- [32] Both batteries in Fig. 7-22a are ideal. Emf \(\mathcal{E}_1\) of battery 1 has a fixed value, but emf \(\mathcal{E}_2\) of battery 2 can be varied between 1.0 V and 10 V. The plots in Fig. 7-22b give the currents through the two batteries as a function of \(\mathcal{E}_2\). The vertical scale is set by is \(i_s\) 0.20 A. You must decide which plot corresponds to which battery, but for both plots, a negative current occurs when the direction of the current through the battery is opposite the direction of that battery’s emf. What are (a) emf \(\mathcal{E}_1\), (b) resistance \(R_1\), and (c) resistance \(R_2\)?

**Solution:**
In order to solve the problem, we need to understand the plots of Figure 7-22 and identify the solid line and dashed line and their corresponding batteries and currents. The plot indicates that the current versus \(\mathcal{E_2}\), so the y-axis current must be \(i_2\) and the dashed line is the current \(i_1\) for the battery \(\mathcal{E_1}\).

Since the battery \(\mathcal{E_1}\) is fixed in value, we can have the following two cases happen:

Case-I: \(\mathcal{E_1}\gt \mathcal{E_2}\), we have the following equations

\[\mathcal{E_1}-i_1R_1-\mathcal{E_2}=0\] and

\[\mathcal{E_1}-i_1R_1-i_3R_2=0\] Considering \(\mathcal{E_2} = 4~V\), we get \(i_2 = 0\) and \(i_1 = 0.1~A\), we get, and in this case current flows through the right loop:

\[\mathcal{E_1}-0.1R_1-0.1R_2=0\] \[\mathcal{E_1}=0.1(R_1+R_2)\] Case-II: \(\mathcal{E_1}\lt \mathcal{E_2}\), we have the following equations

\[\mathcal{E_2}-i_1R_1-\mathcal{E_1}=0\] \[\mathcal{E_2}-i_3R_2=0\] For \(\mathcal{E_2}=6~V\), the corresponding \(i_1 = 0\) from the plot. Therefore, we get \[\mathcal{E_1}=6~V\]

Now for \(\mathcal{E_2}=6~V\),the corresponding \(i_2 = 0.3~A\) and \(i_1 = 0.1~A\) from the plot. Since \(i_2 = i_1+i_3\), we get \(i_3 = 0.2~A\) and \[8-0.1R_1-6=0\] and \[R_1 = 20~\Omega\] and \[R_2 = ~40~\Omega\]

- [36] In Fig. 7-23, \(\mathcal{E}_1\) = 6V,\(\mathcal{E}_2\) = 12 V, \(R_1\) = 100 \(\Omega\), \(R_2\) = 200 \(\Omega\) and \(R_3\) = 300 \(\Omega\). One point of the circuit is grounded (V = 0). What are the (a) size and (b) direction (up or down) of the current through resistance 1, the (c) size and (d) direction (left or right) of the current through resistance 2, and the (e) size and (f) direction of the current through resistance 3? (g) What is the electric potential at point A?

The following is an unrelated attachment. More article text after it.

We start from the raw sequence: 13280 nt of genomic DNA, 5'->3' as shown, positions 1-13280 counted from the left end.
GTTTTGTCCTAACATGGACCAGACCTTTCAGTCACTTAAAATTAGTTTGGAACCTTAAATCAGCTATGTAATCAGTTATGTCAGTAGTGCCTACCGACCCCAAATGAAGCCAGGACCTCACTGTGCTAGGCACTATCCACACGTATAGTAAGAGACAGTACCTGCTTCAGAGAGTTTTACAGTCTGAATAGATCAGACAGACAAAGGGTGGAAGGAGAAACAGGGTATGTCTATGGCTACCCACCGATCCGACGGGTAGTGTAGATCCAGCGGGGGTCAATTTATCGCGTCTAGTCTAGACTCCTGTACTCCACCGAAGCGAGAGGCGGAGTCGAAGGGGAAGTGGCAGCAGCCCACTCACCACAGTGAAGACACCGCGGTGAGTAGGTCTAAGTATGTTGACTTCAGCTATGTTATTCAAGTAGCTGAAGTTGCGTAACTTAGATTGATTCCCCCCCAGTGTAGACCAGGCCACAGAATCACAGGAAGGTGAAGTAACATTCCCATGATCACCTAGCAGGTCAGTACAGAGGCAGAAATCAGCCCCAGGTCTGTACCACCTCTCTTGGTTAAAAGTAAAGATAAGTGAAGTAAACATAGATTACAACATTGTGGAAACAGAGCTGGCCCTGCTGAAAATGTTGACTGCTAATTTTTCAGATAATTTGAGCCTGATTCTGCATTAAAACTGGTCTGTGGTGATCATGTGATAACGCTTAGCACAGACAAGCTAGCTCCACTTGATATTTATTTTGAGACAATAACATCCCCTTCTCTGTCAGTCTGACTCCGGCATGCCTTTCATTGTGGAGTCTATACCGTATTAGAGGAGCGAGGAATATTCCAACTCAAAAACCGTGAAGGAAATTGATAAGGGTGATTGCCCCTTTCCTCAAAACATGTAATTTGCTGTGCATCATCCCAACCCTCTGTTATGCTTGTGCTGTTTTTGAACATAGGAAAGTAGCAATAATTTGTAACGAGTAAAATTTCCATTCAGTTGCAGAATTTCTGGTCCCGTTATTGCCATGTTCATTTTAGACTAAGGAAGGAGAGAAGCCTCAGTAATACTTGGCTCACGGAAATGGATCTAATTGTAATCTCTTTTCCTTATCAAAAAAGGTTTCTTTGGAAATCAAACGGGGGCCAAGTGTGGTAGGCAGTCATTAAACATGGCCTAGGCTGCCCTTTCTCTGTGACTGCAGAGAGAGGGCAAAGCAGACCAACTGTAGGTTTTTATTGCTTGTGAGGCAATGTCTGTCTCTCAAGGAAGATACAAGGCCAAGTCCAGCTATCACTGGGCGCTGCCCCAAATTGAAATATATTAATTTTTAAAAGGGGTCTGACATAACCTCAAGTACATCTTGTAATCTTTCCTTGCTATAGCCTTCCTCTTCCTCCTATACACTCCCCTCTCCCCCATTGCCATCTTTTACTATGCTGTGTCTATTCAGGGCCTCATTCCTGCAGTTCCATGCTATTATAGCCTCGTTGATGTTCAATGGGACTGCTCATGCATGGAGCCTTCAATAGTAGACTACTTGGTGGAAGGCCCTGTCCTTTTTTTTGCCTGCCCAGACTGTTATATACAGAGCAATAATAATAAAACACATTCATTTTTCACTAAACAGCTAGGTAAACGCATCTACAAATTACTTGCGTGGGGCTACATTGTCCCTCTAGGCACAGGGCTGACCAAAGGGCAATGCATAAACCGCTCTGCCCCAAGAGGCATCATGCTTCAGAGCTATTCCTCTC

**Solution:**
Using loop rules of circuit, we get the following equations,

\[\mathcal{E_1}-i_2R_2-(i_2+i_3)R_1=0\] \[\mathcal{E_2}-i_3R_3-(i_2+i_3)R_1=0\] Plug in the given values of the problem, we get \[6~V-200i_2-100(i_2+i_3)=0\] \[12~V-300i_3-100(i_2+i_3)=0\] Solving the above two equations we get, \[i_2 = 0.0109~A\] and \[i_3 = 0.0273~A\], hence

- \[i_1 = i_2+I3 = 0.0109+0.0273 = 0.0382~A~(Answer)\]
- The direction of \(i_1\) is downward
- \[i_2 = 0.0109~A\]
- The direction of \(i_2\) is rightward
- \[i_3 = 0.0273~A\]
- The direction of \(i_3\) is leftward

- [40] Two identical batteries of emf \(\mathcal{E}\) = 12.0 V and internal resistance r = 0.200 \(\Omega\) are to be connected to an external resistance R, either in parallel (Fig. 7-24a) or in series (Fig. 7-24b). If R = 2.00r, what is the current i in the external resistance in the (a) parallel and (b) series arrangements? (c) For which arrangement is i greater? If R = r/2.00, what is i in the external resistance in the (d) parallel arrangement and (e) series arrangement? (f) For which arrangement is i greater now?

**Solution:**

- Applying junction rule of current, \(i = i_1 + i_2\) Applying loop rule in the upper loop, we get \[\mathcal{E}-i_1r-\mathcal{E}+i_2r=0\] Applying loop rule in the lower loop, we get

\[iR-\mathcal{E}+i_1r=0\] Solving the three equations we get current in the parallel connection

\[i = \frac{2\mathcal{E}}{r+2R}=\frac{2(\times 12~V)}{0.2~\Omega+2(2\times0.2~\Omega)}=24~A\] (b) For \(R = 2.00r\), in series \[2\mathcal{E}-2ir-iR = 0\] \[i = \frac{2\mathcal{E}}{2r+R}=\frac{2(\times 12~V)}{2(0.2~\Omega)+(2\times0.2~\Omega)}=30~A\]

- \(R \gt r\), series current is more than parallel current.
- If \(R = \frac{r}{2.00}\), for parallel connection,

\[i = \frac{2\mathcal{E}}{r+2R}=\frac{2(\times 12~V)}{0.2~\Omega+2\frac{(0.2~\Omega)}{2}}=60~A\]

- \[i = \frac{2\mathcal{E}}{2r+R}=\frac{2(\times 12~V)}{2(0.2~\Omega)+\frac{0.2~\Omega}{2}}=48~A\]
- \(R \lt r\), parallel current is more than series current.

- [49] (a) In Fig. 7-25, what current does the ammeter read if \(\mathcal{E}\) = 5.0 V (ideal battery), \(R_1\) = 2.0 \(\Omega\), \(R_2\) = 4.0 \(\Omega\), and \(R_3\) = 6.0 \(\Omega\)? (b) The ammeter and battery are now interchanged. Show that the ammeter reading is unchanged.

**Solution:**

- The current through the resistor \(R_1\), \[i_1 = \frac{\mathcal{E}}{R_{eq}}=\frac{\mathcal{E}}{R_1+\frac{R_2R_3}{R_2+R_3}}=\frac{5~V}{\left(2+\frac{4\times 6}{4+6}\right)\Omega}=1.14~A\]

Current through ammeter is \[i_3 =\frac{V_3}{R_3}=\frac{\mathcal{E}-i_1R_1}{R_3}=\frac{5~V-(1.14~A\times 2\Omega)}{6~\Omega}=0.45~A\] (b) The current through the resistor \(R_3\), \[i_3 = \frac{\mathcal{E}}{R_{eq}}=\frac{\mathcal{E}}{R_3+\frac{R_1R_2}{R_1+R_3}}=\frac{5~V}{\left(6+\frac{2\times 4}{2+4}\right)\Omega}=0.682~A\]

Current through ammeter is \[i_1 =\frac{\mathcal{E}-i_3R_3}{R_1}=\frac{5~V-(0.682~A\times 6\Omega)}{2~\Omega}=0.45~A\] Therefore, interchanging the ammemeter and battery doesn’t change the value of current.